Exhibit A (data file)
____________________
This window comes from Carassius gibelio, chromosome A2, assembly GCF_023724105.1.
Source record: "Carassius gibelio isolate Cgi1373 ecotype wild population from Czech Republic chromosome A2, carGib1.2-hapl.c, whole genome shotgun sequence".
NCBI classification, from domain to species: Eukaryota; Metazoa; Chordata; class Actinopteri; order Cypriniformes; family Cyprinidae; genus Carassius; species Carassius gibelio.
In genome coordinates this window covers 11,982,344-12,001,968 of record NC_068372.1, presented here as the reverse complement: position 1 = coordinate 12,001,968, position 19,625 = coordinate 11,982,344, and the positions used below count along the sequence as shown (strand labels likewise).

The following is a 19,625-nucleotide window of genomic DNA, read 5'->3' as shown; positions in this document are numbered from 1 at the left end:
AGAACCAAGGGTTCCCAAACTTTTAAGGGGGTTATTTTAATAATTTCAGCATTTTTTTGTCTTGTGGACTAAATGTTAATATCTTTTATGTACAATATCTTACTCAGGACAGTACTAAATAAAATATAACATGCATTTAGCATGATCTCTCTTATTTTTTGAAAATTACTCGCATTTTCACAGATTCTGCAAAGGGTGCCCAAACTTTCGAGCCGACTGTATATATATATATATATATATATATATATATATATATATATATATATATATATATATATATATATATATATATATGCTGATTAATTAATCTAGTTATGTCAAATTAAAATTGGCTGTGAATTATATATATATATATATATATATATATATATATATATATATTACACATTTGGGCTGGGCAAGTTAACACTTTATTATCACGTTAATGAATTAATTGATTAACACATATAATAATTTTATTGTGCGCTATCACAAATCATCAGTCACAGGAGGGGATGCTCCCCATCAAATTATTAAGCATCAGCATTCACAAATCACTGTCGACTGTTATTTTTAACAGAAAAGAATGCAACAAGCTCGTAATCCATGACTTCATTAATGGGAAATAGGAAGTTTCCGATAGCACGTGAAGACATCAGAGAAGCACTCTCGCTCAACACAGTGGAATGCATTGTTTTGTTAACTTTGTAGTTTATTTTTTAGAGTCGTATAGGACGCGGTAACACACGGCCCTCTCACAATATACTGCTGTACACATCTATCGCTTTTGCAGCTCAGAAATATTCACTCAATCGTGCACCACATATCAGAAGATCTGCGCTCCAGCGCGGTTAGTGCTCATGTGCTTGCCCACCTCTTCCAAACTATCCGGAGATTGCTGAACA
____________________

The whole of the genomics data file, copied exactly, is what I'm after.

This window comes from Carassius gibelio, chromosome A2, assembly GCF_023724105.1.
Source record: "Carassius gibelio isolate Cgi1373 ecotype wild population from Czech Republic chromosome A2, carGib1.2-hapl.c, whole genome shotgun sequence".
NCBI classification, from domain to species: Eukaryota; Metazoa; Chordata; class Actinopteri; order Cypriniformes; family Cyprinidae; genus Carassius; species Carassius gibelio.
In genome coordinates this window covers 11,982,344-12,001,968 of record NC_068372.1, presented here as the reverse complement: position 1 = coordinate 12,001,968, position 19,625 = coordinate 11,982,344, and the positions used below count along the sequence as shown (strand labels likewise).

The following is a 19,625-nucleotide window of genomic DNA, read 5'->3' as shown; positions in this document are numbered from 1 at the left end:
AGAACCAAGGGTTCCCAAACTTTTAAGGGGGTTATTTTAATAATTTCAGCATTTTTTTGTCTTGTGGACTAAATGTTAATATCTTTTATGTACAATATCTTACTCAGGACAGTACTAAATAAAATATAACATGCATTTAGCATGATCTCTCTTATTTTTTGAAAATTACTCGCATTTTCACAGATTCTGCAAAGGGTGCCCAAACTTTCGAGCCGACTGTATATATATATATATATATATATATATATATATATATATATATATATATATATATATATATATATATATATATATGCTGATTAATTAATCTAGTTATGTCAAATTAAAATTGGCTGTGAATTATATATATATATATATATATATATATATATATATATATATTACACATTTGGGCTGGGCAAGTTAACACTTTATTATCACGTTAATGAATTAATTGATTAACACATATAATAATTTTATTGTGCGCTATCACAAATCATCAGTCACAGGAGGGGATGCTCCCCATCAAATTATTAAGCATCAGCATTCACAAATCACTGTCGACTGTTATTTTTAACAGAAAAGAATGCAACAAGCTCGTAATCCATGACTTCATTAATGGGAAATAGGAAGTTTCCGATAGCACGTGAAGACATCAGAGAAGCACTCTCGCTCAACACAGTGGAATGCATTGTTTTGTTAACTTTGTAGTTTATTTTTTAGAGTCGTATAGGACGCGGTAACACACGGCCCTCTCACAATATACTGCTGTACACATCTATCGCTTTTGCAGCTCAGAAATATTCACTCAATCGTGCACCACATATCAGAAGATCTGCGCTCCAGCGCGGTTAGTGCTCATGTGCTTGCCCACCTCTTCCAAACTATCCGGAGATTGCTGAACA